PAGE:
Friday, May 4, 2012

Doubleweave Sprang "Lace"

Following up on my 2010 Challenge Project, a Handbag in Doubleweave and Sprang, I felt there was much to explore further using the combination of sprang and doubleweave.  Next I wanted to weave a series of small pieces with a second block of doublweave as a border around the sprang portion. The three pieces are based on the "Sailor's Hymn" which is about the Great Pilot helping us to navigate the troubled waters as well as the calm in our lives.


Chart and Compass


I threaded 60/2 silk at 60 epi per layer of doubleweave, with two colors alternating end-by-end in each layer of the warp.  Either color could be brought to the front of the cloth and left unwoven, to be then worked in sprang. The warps to be worked in sprang were not put onto the main warp beam.  One was put on the supplemental beam; the other was chained and weighted.  For the third piece I even used one of the warp colors I hadn't originally planned to work in sprang, took it off the beam and weighted it.  I accomplished the tiny sprang work with a #1 knitting needle, a small crochet hook, and my nearsighted vision.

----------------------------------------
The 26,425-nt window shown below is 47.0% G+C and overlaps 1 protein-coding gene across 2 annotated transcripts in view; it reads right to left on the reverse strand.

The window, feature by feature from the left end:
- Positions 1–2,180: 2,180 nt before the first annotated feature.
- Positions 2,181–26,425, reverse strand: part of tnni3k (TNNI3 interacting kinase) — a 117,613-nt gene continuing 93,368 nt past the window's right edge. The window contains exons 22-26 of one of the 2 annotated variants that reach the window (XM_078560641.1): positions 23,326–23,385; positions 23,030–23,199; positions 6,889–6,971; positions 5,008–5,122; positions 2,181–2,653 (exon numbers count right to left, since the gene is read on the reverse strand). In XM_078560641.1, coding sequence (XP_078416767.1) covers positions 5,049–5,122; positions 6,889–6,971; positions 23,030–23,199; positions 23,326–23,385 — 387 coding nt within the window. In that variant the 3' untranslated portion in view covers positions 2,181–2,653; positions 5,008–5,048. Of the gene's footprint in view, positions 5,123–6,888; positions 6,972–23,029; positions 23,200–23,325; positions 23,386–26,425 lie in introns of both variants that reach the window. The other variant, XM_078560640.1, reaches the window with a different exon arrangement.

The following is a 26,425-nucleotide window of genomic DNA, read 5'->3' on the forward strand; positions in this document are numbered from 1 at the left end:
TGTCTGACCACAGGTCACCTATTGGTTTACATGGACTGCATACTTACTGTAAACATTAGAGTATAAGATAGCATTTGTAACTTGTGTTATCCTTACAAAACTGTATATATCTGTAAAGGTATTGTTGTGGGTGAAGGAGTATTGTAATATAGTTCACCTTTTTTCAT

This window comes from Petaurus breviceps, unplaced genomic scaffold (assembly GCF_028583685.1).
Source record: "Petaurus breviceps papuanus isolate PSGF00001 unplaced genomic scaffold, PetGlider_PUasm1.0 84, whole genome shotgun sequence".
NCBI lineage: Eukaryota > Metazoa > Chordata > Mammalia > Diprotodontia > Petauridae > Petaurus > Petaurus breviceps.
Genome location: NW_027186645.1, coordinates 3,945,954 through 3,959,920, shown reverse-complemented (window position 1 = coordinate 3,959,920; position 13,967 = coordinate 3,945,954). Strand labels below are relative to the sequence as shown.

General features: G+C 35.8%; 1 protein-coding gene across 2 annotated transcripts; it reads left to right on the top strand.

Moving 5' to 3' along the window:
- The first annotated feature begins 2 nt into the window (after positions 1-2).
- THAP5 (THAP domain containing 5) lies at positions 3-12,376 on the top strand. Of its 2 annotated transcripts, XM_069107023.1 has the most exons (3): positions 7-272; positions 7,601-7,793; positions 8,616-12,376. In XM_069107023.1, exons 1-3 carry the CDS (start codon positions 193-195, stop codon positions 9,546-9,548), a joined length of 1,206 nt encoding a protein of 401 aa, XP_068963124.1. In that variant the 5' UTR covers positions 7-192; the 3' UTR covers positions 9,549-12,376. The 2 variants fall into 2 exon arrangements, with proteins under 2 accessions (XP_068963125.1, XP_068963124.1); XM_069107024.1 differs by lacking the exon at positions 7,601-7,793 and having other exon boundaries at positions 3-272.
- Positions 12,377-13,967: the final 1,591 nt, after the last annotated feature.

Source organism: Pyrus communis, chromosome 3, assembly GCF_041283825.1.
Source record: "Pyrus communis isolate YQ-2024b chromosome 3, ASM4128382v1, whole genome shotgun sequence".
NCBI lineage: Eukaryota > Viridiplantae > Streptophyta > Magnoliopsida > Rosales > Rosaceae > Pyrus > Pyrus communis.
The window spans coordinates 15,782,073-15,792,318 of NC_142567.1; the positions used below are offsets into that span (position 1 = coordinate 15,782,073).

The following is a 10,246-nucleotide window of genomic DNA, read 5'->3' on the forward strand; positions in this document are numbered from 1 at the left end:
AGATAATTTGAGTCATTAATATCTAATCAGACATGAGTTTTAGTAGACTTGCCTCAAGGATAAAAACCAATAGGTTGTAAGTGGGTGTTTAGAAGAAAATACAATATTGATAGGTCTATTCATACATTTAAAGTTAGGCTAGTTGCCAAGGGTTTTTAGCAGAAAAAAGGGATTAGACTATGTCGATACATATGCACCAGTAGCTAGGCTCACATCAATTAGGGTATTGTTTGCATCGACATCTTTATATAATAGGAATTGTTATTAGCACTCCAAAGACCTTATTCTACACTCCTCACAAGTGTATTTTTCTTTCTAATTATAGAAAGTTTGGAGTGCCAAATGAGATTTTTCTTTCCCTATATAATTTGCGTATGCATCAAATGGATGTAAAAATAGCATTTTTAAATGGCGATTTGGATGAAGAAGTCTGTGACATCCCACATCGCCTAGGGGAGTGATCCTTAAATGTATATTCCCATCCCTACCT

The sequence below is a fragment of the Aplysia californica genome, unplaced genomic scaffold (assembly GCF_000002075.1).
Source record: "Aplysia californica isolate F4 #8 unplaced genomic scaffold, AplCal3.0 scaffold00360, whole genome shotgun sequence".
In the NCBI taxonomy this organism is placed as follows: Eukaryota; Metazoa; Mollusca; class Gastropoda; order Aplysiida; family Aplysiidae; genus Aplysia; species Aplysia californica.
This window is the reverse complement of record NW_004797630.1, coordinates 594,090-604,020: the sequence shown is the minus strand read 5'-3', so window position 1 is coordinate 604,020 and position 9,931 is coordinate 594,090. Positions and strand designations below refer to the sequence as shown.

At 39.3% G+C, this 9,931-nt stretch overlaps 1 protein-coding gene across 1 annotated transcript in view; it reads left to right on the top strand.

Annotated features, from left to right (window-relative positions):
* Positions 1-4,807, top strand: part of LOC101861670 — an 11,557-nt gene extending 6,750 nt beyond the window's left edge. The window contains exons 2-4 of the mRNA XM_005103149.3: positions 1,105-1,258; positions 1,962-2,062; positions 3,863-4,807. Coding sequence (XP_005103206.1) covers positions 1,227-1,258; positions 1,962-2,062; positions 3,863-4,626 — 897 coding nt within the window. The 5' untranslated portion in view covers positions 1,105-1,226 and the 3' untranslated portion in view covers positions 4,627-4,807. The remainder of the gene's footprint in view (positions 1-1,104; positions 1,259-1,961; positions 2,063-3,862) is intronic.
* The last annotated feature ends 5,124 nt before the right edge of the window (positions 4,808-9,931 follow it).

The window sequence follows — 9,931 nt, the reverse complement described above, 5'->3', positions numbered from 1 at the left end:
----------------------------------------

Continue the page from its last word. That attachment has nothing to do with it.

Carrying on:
Because every other warp was pulled to the front and left unwoven for the sprang layer, this left warps unwoven and loose on the back of the fabric, as well as huge floats of weft across the back. This wasted a lot of silk.  In the photo I've inserted a shed stick to illustrate the two doubleweave layers at the sides, but in the center you can see all the loose ends I ended up cutting off.

To get those warps and wefts to weave, I'd need another shaft.  But the two doubleweave blocks each took 4 shafts, and I was working on an 8-shaft loom. An option would be to just sprang all the warps, but I think that makes too dense of a sprang fabric, and I'd still have unwoven wefts across the back side so it wouldn't really solve the problem.  To get cloth that hangs together with my sprang work on top, I needed to move to a loom with more shafts.

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